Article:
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RE: off mailing list : Issue #2580 revisited: Windows unclean TCP close [SEVERE]

From: Paul Charlton <techguru_at_byiq.com>
Date: Sun, 25 Oct 2009 06:44:44 -0700

Bob ...

Therein lies the fundamental problem:
At an application layer of the OSI model, SVNSERVE is expecting "socket"
semantics (using one system file descriptor), whereas when it is using SSHD,
it is actually using "terminal client" semantics (with two system file
descriptors) ... the two semantics are not quite the same when it comes to
control flows or object lifetime management.

On the other hand, if the SSH were used to encapsulate a formal socket (or
even "pipe") in a VPN style tunnel, then there would be no issue.

This whole question is a fundamental design problem, not a band-aid
situation. It becomes really clear once you try to start some UML sequence
modeling of the objects being used on each end of the SVNCLIENT to SVNSERVE


Ps: but still raises the pragmatic issue of cost of implementing a
corner-case vs cost of support given the probability of occurrence.

> -----Original Message-----
> From: Stefan Sperling [mailto:stsp_at_elego.de]
> Sent: Sunday, October 25, 2009 4:36 AM
> To: Bob Denny
> Cc: Paul Charlton
> Subject: Re: off mailing list : Issue #2580 revisited: Windows unclean
> TCP close [SEVERE]
> On Sat, Oct 24, 2009 at 11:26:32PM -0700, Bob Denny wrote:
> > Paul and Stefan --
> >
> > Paul, I appreciate your comments and understand them. But both of you
> seem to be
> > (at least as I read it) looking at the situation from the bottom up
> (from the
> > TCP viewpoint). Look from the top down - from the SVN protocol:
> >
> > Let's take a simple example an svn client and an svnserve server
> connected by a
> > wet noodle. Over this noodle flows the svn protocol, as defined here
> >
> >
> http://svn.collab.net/repos/svn/trunk/subversion/libsvn_ra_svn/protocol
> >
> > How does the svnserve know when the svn client is finished with it
> (and that it
> > should exit)? There is noting in the svn protocol for this, so the
> server
> > depends on getting something like an EOF over the noodle.
> >
> > Replace the noodle with an SSH tunnel. svn and svnserve could care
> less that it
> > is SSH. The svn client closes its connection, the EOF flows through
> the tunnel,
> > pops out the other end, the svnserve sees it and knows it's time to
> exit.
> >
> > Now SSH _does_ have a closing protocol! It consists of:
> >
> > 1. The client end sends SSH2_MSG_CHANNEL_EOF ("I'm finished")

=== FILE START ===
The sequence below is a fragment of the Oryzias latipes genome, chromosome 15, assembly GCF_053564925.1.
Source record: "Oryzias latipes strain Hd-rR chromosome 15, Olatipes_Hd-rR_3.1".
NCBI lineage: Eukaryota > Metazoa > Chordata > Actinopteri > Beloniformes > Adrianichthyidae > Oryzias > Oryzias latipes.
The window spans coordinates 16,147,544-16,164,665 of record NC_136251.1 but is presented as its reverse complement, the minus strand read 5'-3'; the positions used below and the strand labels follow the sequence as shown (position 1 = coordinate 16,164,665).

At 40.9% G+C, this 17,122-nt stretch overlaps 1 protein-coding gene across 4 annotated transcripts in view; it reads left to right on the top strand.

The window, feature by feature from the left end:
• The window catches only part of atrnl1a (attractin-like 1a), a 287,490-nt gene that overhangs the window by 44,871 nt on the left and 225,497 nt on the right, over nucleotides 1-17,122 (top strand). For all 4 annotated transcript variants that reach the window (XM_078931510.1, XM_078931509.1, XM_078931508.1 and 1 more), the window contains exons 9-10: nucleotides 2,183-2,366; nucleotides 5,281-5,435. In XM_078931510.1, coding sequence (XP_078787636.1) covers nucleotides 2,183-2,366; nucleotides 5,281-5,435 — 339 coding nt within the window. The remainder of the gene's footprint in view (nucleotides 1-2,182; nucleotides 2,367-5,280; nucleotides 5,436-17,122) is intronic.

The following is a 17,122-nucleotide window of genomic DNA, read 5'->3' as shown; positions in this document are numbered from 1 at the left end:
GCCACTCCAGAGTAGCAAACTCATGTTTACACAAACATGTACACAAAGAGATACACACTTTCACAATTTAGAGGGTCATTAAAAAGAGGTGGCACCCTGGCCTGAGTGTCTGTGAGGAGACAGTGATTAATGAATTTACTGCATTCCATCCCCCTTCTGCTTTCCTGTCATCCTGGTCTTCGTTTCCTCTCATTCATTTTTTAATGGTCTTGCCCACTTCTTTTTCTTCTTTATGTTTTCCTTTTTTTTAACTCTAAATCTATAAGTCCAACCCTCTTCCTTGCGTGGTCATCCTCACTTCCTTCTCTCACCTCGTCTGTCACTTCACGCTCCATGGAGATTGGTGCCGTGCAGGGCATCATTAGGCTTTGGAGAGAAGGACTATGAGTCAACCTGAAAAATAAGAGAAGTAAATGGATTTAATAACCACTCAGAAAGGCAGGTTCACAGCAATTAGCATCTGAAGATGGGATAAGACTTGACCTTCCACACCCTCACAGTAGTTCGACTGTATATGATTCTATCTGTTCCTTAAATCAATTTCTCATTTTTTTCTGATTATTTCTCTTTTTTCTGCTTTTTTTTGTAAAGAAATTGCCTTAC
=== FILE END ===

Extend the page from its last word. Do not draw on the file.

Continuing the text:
> > 2. The server end replies in kind with SSH2_MSG_CHANNEL_EOF (My
> svnserve exited")
> > 3. The server end follows with SSH2_MSG_CHANNEL_REQUEST (exit-status)
> > containing the exit status of the svnserve.
> > 4. The client end sends SSH2_MSG_CHANNEL_CLOSE
> > 5. The server end sends SSH2_MSG_CHANNEL_CLOSE
> >
> > FINALLY, at this point, each end is responsible for closing down the
> > connection. Only now does the FIN/FIN exchange take place. Normally
> the client
> > end, the end that initiated the TCP connection, should close that
> connection by
> > sending the first FIN.
> >
> > Now let's look at what happens when the client svn kills its tunnel
> agent as
> > soon as it receives the last of the data it is expecting from the
> svnserve
> > server: None of the 5 steps above ever happen! The SSH layer client-
> server
> > protocol is instantly stopped, leaving the remote sshd wondering what
> the h*ll
> > happened, and its child svnserve waiting for something else to do.
> How long
> > should they wait? Should the sshd give up immediately, kill its child
> svnserve,
> > and exit? It could be argued that it should wait for another incoming
> connection
> > so they can do more work.
> >
> > The server end's TCP stack may be in the middle of ACKing some past
> packet and
> > that will be met at the client with a RST because there's no more
> socket, it's
> > owner was killed. But that's basically irrelevant. The real problem
> is that the
> > SSH protocol never got a chance to relay the fact that the client svn
> was done,
> > letting the svnserve gracefully exit, and the two tunnel agents never
> got a
> > chance to wind down their protocol either.
> That's a nice description of how it should work in theory.
> It would be nice and simple if closing the pipe to the ssh
> client was enough for things to settle down.
> In practice, not killing the tunnel agent didn't work out,
> at least when using svn+ssh and openssh connection pooling together.
> You end up with lots of ssh client processes idling about on the
> client machine (on UNIX).
> See http://subversion.tigris.org/issues/show_bug.cgi?id=2580#desc13
> Stefan

Received on 2009-10-25 14:45:15 CET

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